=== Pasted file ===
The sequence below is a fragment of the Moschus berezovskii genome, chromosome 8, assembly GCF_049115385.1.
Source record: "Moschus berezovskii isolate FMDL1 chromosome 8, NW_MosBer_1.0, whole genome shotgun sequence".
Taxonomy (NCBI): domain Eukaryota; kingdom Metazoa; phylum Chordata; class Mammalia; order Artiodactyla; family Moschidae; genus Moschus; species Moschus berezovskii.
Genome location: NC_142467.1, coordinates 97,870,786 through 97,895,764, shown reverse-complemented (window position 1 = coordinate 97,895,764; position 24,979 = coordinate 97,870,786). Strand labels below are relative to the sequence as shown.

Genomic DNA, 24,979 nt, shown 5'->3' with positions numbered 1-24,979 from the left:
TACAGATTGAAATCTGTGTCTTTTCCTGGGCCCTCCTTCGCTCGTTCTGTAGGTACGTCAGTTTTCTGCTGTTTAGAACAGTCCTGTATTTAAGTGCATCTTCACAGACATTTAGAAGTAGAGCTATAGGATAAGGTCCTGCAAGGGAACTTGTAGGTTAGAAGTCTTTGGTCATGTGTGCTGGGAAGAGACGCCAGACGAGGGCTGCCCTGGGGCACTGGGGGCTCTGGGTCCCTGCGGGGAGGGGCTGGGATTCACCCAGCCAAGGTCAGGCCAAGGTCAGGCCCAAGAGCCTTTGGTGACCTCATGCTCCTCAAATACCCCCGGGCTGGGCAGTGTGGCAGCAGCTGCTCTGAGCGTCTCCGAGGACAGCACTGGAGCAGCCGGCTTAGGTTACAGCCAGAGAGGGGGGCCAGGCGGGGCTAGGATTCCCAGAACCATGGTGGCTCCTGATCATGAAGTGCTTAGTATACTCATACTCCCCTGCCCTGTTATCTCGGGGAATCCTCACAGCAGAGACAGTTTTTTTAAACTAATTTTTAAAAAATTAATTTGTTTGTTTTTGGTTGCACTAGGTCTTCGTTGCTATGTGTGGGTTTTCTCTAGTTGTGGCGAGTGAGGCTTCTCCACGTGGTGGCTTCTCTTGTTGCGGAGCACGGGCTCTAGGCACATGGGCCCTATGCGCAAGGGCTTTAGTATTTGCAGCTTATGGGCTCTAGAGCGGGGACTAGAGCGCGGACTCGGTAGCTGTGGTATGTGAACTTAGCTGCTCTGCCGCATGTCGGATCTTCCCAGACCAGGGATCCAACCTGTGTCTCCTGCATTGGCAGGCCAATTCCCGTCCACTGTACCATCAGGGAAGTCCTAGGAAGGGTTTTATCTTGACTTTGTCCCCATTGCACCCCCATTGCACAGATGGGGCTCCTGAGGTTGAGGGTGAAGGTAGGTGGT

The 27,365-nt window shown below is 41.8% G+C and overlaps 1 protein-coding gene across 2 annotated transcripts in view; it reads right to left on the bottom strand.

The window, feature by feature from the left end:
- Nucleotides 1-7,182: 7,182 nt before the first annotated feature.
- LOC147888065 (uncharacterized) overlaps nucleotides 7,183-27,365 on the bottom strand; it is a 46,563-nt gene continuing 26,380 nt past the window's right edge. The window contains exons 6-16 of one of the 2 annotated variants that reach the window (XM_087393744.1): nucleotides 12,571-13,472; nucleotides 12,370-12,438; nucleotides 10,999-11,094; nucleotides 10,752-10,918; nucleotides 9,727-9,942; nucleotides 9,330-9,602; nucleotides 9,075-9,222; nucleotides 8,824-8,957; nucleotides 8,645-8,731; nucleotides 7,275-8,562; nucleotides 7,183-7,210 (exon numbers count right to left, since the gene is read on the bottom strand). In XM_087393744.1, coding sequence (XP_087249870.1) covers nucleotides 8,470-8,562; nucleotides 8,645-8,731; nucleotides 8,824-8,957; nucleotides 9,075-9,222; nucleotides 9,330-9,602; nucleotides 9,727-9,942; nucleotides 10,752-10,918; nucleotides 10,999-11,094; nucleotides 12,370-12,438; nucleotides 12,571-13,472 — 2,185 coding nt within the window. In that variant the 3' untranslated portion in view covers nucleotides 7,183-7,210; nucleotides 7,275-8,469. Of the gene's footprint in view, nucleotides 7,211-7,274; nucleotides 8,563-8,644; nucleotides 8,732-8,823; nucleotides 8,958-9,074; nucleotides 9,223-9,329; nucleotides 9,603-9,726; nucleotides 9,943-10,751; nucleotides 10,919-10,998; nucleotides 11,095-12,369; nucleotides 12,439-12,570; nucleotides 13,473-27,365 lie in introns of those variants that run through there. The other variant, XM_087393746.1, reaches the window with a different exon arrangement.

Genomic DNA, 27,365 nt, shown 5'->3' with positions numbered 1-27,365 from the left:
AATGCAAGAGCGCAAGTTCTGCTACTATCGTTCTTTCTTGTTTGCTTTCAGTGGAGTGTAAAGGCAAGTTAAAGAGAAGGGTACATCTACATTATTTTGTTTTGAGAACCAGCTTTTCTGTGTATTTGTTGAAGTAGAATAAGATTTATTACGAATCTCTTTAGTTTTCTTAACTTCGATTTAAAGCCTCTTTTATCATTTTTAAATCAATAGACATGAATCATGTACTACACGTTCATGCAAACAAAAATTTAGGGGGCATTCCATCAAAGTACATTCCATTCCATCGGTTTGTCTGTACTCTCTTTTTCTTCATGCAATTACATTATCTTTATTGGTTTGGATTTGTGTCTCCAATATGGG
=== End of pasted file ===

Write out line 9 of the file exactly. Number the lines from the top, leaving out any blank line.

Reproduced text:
- Nucleotides 1-7,182: 7,182 nt before the first annotated feature.